Burnin For You

Each envelope was like getting a singular piece of plunder from a pirate’s chest. Inside, a CD of live music, booted and burned from a concert at some exotic sounding venue like The Grotto, The M-Stop, or The Gem Theater. Christmas in your mailbox. Before music was uploaded into our consciousness or etched onto a strand of DNA, people shared it the old timey way—on CDs or cassettes handed off or dropped in the mail. Crude, perhaps, but it was the 90s and early years of the millennium when cable TV consisted of a mere 100 channels and kale was a fever dream of aging hippies.

I was gifted my first batch of booted music from a sweet, smart boy named Joe whom I met when I was a graduate student in D.C. He was an undergrad at one of the universities and we both worked at Barnes & Noble to earn some pocket scratch. Joe was a self-starter with a ton of natural hustle. He was the kind of kid who started a lemonade stand and within a week had added on a muffin table and a car wash. Despite being a part-time bookslinger, Joe was fast-tracked into “managing” the bargain book section. It was a not so elegant way of giving him more work and responsibilities with none of the pay increase. Capitalism! I dubbed him Bargain Joe. It stuck.

Sections apart with me on the third floor in Fiction and he on the first in Bargain, we struck up a loose friendship. Whenever I took what I called my “unofficial” thirty-minute break, I would slink around to visit my other friends working in their respective sections to goof around a little or a lot depending on volume of traffic in the store and how long I could get away with stretching my “unofficial” thirty.

One day I was trailing around after Bargain Joe blathering about nothing in particular, when the conversation turned toward music. Joe was from Long Island so I felt it only neighborly to bring up my passion/gently obsessive musical adoration for Billy Joel (judge not, haters). While he stacked thick copies of Alice in Wonderland and Oliver Twist (you know, while he did, like, his job),I sanctimoniously preached about the underappreciated genius of songs like “She’s Right On Time” and “This Night.” I don’t recall Joe sharing my level of engagement for the Piano Man, but I took his measured silence and non-committal interjections of “yeah, that’s cool” as proof enough of his musical fealty to New York’s living legend.

The following Monday I was in the break room when I heard a voice say, “Oh hey, I have something for you.” I turned to see Bargain Joe plop his backpack on the table. Fishing around in the large compartment, he pulled out a small, padded bundle and handed it to me.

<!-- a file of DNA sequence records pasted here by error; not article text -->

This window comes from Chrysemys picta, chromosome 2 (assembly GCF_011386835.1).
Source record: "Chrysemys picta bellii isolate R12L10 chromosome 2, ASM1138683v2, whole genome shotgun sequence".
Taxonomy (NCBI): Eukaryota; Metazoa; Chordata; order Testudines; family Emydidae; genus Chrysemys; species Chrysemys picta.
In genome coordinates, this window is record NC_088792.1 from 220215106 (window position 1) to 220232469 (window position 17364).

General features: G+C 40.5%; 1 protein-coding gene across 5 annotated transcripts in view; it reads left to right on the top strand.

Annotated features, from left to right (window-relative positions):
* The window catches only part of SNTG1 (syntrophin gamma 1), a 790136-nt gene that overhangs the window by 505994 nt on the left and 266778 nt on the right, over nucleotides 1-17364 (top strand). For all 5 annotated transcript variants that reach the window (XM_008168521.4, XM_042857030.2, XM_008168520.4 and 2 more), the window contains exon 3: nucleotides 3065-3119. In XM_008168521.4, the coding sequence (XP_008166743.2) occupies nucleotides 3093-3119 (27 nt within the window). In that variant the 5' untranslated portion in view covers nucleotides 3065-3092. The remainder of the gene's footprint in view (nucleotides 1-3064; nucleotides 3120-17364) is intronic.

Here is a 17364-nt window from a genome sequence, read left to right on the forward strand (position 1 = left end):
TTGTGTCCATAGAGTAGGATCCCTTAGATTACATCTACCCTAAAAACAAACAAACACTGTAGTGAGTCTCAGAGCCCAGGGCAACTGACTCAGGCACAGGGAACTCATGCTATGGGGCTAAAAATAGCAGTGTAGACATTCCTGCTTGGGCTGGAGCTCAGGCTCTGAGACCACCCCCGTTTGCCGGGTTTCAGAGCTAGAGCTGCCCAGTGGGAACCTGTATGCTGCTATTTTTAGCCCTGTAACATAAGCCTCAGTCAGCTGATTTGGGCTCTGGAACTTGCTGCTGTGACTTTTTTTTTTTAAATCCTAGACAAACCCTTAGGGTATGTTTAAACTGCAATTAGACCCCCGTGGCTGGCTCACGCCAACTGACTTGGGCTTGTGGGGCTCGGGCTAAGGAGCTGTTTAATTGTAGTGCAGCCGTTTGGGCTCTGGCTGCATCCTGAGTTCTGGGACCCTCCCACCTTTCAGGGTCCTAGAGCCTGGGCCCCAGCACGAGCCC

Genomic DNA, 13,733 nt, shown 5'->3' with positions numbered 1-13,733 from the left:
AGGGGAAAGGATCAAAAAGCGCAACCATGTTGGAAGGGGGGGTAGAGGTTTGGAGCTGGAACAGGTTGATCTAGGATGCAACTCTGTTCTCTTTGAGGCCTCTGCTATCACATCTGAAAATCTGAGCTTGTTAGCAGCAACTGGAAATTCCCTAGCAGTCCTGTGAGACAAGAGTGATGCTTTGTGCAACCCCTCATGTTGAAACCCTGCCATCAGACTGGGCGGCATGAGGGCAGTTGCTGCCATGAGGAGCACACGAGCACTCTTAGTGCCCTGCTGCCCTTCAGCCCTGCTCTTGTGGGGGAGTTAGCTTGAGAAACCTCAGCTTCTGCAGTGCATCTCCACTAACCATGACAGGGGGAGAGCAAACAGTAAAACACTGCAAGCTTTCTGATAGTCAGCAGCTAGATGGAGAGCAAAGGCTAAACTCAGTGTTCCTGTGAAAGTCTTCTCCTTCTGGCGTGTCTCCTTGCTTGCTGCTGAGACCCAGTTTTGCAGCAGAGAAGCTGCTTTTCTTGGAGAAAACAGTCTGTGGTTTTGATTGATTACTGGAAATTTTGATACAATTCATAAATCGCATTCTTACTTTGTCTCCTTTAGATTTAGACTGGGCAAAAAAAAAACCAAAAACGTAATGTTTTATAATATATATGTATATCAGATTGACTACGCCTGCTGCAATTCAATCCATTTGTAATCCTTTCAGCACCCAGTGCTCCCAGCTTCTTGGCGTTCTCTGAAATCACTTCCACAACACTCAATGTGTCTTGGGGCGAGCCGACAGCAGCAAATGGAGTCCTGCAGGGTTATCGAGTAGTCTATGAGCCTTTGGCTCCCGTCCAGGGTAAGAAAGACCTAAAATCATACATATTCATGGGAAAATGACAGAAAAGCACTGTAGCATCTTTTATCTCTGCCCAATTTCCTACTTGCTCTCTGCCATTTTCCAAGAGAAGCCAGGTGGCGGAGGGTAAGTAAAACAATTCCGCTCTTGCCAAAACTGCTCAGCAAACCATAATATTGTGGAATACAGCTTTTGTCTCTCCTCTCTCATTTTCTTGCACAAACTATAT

“What’s this?” I asked, starting to unfold the package. There were two, double-sided plastic sheets, lined with pockets, the kind that fit into binders and were becoming popular to house your CD collection. I carefully opened up the sheets to find about a ten CDs tucked snugly in the pockets. Each one was labeled with black Sharpie: “Billy Joel Live from Philly;” “Billy Joel NY-1998;” “Billy Joel Madison Square Garden-1996 disc 1.” Bargain Joe not only knew the fastest way to scramble up the corporate retail ladder, he also had some tasty tech skills. This was no small thing in 1999 when the Internet was still a wild west frontier of dial-up connections and websites so code heavy that a simple banner could crash your entire computer.

“How…where…how?” I stammered, cradling the sheets as if they were sticks of dynamite. Lot’s of places, Joe explained trying to sound as if he were talking about the best way to wash dishes or get to the Washington Monument. Fan sites with message boards were the best places to find booted shows. People uploaded song files and then it was just a matter of opening them, saving them on your computer, in some cases compressing them into a different format that would enable you to burn them onto CDs, and oh, yeah, sifting through to find shows that had good sound quality. You know, that kind of thing. No biggie. Pretty easy stuff. Right.

I ran my hands over the smooth, cool plastic, and tried not to blush in front of this kind, hopeful boy who had just handed me the musical equivalent of a dozen red, long-stemmed roses. These kinds of overtures were foreign to me; I was rarely the girl on the receiving end of Lloyd Dobbler’s boom box. I threw my arms around him, thanking him; it was so many leagues above a mix tape, that crude, yet effective, Valentine slyly shared with someone you like. I couldn’t unsee him or what his gesture meant. But I couldn’t return it either, which made firing up those tasty discs and jamming my head against the stereo speaker to make out the stage chatter and catch the slightly muffled song intros very bitter sweet. I was moved, knowing that I was a steward for something that was more than just a bunch of live concerts. The music took on different significance, no longer just feeding my aural junky habit when it came to collecting and consuming my favorite artists. It would forever be a page in a bigger story.

Years later when the Internet became more burn and share friendly (at least for me), I would think of Joe as I traded shows, connecting with people all over the country– a few who I actually met and have become lifelong friends. I would uncap my Sharpie, carefully write out track lists, and imbibe the disc with a secret wish that the person would somehow know they were getting more than a concert; they were getting me.

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